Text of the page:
GastromiroR is a contrast medium designed for X-ray examination of the digestive tract either by the oral or by the rectal route (enema) and in Computed Tomography (CT) as an oral agent for the outlining of the digestive tract in the diagnosis of the abdomen.
GastromiroR composition contains (for 100 ml of solution):
|Iopamidol (active iodinated component) 61.24 gs Orange flavor 220 mgs Sodium cyclamate 150 mgs Red curacao flavor 110 mgs Disodium edetate dihydrate 30 mgs Saccharin 13.4 mgs Citric acid monohydrate 5.5 mgs Sodium hydroxide 2.93 mgs Water for injections q.s. to 100 ml|
A solution according to this composition was prepared and transferred in Guala-PackR packages of 100 and 200 ml following the procedure of Example 1.
For CT scanning 200 ml of the preceding solution were diluted to 5000 ml with water for injections. The resulting solution was transferred in Guala-PackR packages of 500 ml following the procedure of Example 1.
Enteral MagnevistR is a contrast medium for gastro-intestinal MRI examinations.
Composition (for 10 ml of solution):
|Dimeglumin gadopentetate (Gd-DTPA/dimeg) 94 mgs Sodium-DTPA 45.5 mgs Sodium citrate dihydrate 753.5 mgs Mannitol 1500 mgs Water q.s. to 10 ml|
A solution according to this composition was prepared and transferred in Guala-PackR packages of 500 ml following the procedure of Example 1.
A solution 0.1 mM of Prohance (Gadolinium(III) (1,4,7-tris(carboxymethyl)-10-(2'-hydroxypropyl)-1,4,7,10-tetraazacyclodod ecane: EP 292689) was prepared and transferred in Guala-PackR packages of 100, 250 and 500 ml, following the procedure of Example 1.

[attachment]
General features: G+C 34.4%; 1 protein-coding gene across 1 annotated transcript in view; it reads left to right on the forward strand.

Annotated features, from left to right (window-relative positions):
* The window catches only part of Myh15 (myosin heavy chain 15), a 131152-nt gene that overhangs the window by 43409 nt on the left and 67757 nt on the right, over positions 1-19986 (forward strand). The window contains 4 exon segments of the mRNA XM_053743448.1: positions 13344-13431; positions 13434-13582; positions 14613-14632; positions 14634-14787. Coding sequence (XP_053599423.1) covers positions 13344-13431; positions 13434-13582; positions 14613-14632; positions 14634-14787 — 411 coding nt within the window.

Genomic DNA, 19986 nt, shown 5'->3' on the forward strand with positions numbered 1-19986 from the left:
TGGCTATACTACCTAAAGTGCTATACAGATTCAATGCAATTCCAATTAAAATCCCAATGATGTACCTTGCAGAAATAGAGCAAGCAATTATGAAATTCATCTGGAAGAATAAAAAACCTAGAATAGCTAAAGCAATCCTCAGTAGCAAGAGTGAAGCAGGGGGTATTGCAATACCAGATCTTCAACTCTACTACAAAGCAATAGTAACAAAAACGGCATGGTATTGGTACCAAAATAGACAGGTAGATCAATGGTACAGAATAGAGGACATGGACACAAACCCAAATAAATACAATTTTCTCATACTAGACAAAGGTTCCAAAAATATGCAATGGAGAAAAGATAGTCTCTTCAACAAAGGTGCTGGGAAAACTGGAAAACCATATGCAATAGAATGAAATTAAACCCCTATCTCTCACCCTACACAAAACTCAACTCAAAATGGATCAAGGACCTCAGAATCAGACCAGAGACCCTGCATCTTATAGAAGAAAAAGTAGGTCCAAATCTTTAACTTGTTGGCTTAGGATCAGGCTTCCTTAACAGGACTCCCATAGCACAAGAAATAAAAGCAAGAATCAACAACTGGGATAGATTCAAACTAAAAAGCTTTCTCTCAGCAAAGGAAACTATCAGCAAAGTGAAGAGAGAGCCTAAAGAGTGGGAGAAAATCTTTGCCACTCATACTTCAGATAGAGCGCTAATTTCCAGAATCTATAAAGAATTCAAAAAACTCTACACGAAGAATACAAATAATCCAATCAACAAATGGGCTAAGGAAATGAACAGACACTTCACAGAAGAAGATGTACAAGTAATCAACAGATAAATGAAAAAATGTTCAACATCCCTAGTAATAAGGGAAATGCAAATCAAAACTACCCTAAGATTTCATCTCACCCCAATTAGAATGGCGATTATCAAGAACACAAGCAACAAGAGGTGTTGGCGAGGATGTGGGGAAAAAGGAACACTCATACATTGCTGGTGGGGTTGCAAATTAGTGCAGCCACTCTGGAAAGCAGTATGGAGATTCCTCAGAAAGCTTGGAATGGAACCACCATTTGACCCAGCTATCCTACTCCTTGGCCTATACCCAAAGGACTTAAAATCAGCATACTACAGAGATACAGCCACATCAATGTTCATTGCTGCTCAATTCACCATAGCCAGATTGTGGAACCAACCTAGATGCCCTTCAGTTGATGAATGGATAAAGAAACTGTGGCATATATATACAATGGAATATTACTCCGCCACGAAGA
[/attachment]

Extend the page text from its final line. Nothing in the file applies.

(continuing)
A solution 0.1 mM of di-sodium Gd-BOPTA, (Gadolinate(2-),(4R,S)- 4-carboxy-5,8,11-tris (carboxymethyl)-1-phenyl-2-oxa-5,8,11-triazatridecan-13-oate (5-)! di-sodium(2+) salt: EP 230893) was prepared and transferred into Guala-PackR packages of 100, 250 and 500 ml, following the procedure of Example 1.
Ferric Ammonium Citrate formulations
2.4 g of ferric ammonium citrate were dissolved in 1500 ml of water with the addition of 180 mgs of aspartame and 12 mgs of grape flavor. The resulting solution was transferred in GualaPackR packages of 500 ml, following the procedure of Example 1. This formulation is particularly useful for MR examinations of the upper abdomen.
Suspensions of paramagnetic/superparamagnetic oral contrast media for magnetic resonance tomography.
Magnetite nanoparticles suspensions analogous to those obtained with AbdoscanR (Nycomed) were prepared containing 94 mgs Fe, viscosity enhancing agents up to 24 gs, aspartame as sweetener in 1000 ml of water and transferred into 500 ml Guala-PackR packages following the procedure of Example 1.
Magnetite particles suspensions according to LumiremR (Guerbet), i.e. containing: 0.175 mgs Fe; 29.25 mgs sorbitol (70%), color (paraorange), preservatives (methyl-, ethyl-, propyl-paraoxybenzoate), NaCl, NaOH q.s., purified water up to 1 ml, were prepared. 5000 ml of a suspension according to the above composition were transferred in 500 ml Guala-PackR packages following the procedure of Example 1.
Suspensions of Barium sulphate (BaSO4) ProntobarioR 60% (Bracco) suspensions were prepared according to the following composition:
|Barium sulfate 60 gs Xanthan gum 0.26 gs Strawberry flavoring 0.15 gs Sodium benzoate 0.12 gs Dimethylpolysiloxane 0.10 gs Vanilla and cream flavoring 0.03 gs Citric acid monohydrate 0.02 gs Sodiurn saccharin dihydrate 0.01 gs Sulfuric acid 15% q.s. to pH 4.5 Purified water q.s. to 100 ml|
Packages of Guala-PackR from 250 to 500 ml were prepared following the procedure of Example 1.